Now as an adult, I realize the importance of these books in our lives. And I seem to think of the books several times lately. I turn off the television and forgo reading the headlines. I look through Santi’s book and remember.
I remember my mother reading about The New Baby, and Good Morning, Good Night illustrated by Eloise Wilkin. I wanted to find out more about this woman who wrote and illustrated more than 100 books in her lifetime.
And as did Tasha Tudor, Eloise Wilkin spread her creative talents into other venues. She designed a baby doll for Vogue Dolls that has been listed as one of their most favored dolls. It has the same characteristics that her book children have; rounded cheeks, bright eyes filled with trust and wonderment. I found one of these dolls on E-bay and bought the Baby Dear doll for a fair price to go along with the So Big book I had just received from a bookseller in Hawaii. Why? What will I do with it? I don’t know – I will probably just put it on a shelf in my office. When I tire of listing Chilton manuals into my inventory, I can glance up and see the doll and the book that take me back to a quieter time, a less tiresome life.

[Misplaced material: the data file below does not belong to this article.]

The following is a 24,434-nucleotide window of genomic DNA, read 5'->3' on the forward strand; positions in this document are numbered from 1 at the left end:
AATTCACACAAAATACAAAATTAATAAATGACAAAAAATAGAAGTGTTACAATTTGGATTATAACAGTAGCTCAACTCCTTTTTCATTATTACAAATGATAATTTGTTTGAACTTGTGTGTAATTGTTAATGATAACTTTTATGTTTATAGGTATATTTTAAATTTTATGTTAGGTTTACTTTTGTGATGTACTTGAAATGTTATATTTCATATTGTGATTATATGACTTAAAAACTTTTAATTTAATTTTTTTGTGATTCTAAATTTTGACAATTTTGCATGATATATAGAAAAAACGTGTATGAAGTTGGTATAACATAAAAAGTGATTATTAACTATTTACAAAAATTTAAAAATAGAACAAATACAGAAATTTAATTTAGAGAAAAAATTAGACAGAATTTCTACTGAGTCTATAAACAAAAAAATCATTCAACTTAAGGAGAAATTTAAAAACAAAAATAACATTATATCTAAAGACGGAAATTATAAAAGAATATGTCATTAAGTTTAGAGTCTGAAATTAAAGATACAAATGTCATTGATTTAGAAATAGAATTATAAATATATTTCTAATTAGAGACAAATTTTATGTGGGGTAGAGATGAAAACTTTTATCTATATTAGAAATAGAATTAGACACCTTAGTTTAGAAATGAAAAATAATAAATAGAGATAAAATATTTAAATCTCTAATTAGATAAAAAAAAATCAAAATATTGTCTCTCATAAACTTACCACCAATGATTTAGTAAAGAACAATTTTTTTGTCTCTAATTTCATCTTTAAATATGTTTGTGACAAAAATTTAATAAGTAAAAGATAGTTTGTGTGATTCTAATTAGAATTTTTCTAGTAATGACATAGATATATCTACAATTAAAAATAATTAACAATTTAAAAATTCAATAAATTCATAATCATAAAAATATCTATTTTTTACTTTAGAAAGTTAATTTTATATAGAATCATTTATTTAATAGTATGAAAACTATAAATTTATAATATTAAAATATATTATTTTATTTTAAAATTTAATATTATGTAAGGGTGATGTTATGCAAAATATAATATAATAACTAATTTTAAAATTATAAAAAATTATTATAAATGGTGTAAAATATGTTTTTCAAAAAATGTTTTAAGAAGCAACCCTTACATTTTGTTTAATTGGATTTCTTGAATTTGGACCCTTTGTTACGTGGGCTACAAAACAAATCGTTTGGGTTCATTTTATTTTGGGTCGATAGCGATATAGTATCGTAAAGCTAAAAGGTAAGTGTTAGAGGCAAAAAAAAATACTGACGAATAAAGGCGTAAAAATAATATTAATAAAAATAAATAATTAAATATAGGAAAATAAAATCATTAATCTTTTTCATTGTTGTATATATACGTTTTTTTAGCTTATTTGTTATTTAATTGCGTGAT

The books command prices from ten to several hundred dollars in very good condition. The Eloise Wilkin Treasury; a delightful book filled with the artists’ cherubic faces and sweet stories, favorite nursery rhymes, prayers, and poems is currently at $60.00 to $75.00.
What kind of a woman wrote and illustrated these famous old stories still popular and important in the book collector world?
Born in Rochester, New York in 1904, Eloise Burns became an illustrator after graduating from The Rochester Institute of Technology. Little is know of her early life but she was fortunate to have had a mother who seemed to be a free spirit and encouraged her children to enjoy their creative gifts. One fine day she allowed them to draw all over one wall in their house just before redecorating. Imagine the squeals and happy scribbles that day.
After she graduated, Eloise and her friend Joan Esley, another illustrator, moved to New York City where they decided they had a better chance of success in the world of illustration. They would later corroborate on several children’s books.
Eloise Burns became Eloise Burns Wilkin in 1935 after her marriage to Sydney Wilkin and soon began a family of four children. She illustrated over 20 books with her sister Ester, who also married a Wilkin.
In 1943, she was offered a contract with Simon & Schuster in New York. She signed to do four Little Golden books a year staying with Little Golden Books exclusively until 1961, then only occasionally doing a book for them up until the mid-eighties.
On October 4, 1987, at the age of 84, Eloise died of cancer in Brighton, New York, bringing an end to a beautiful and fulfilling career and leaving a legacy of delightful stories and pictures still loved by 21st century children and the folks who read to them. At the time of her death Eloise Wilkin was still illustrating and working on a new doll design.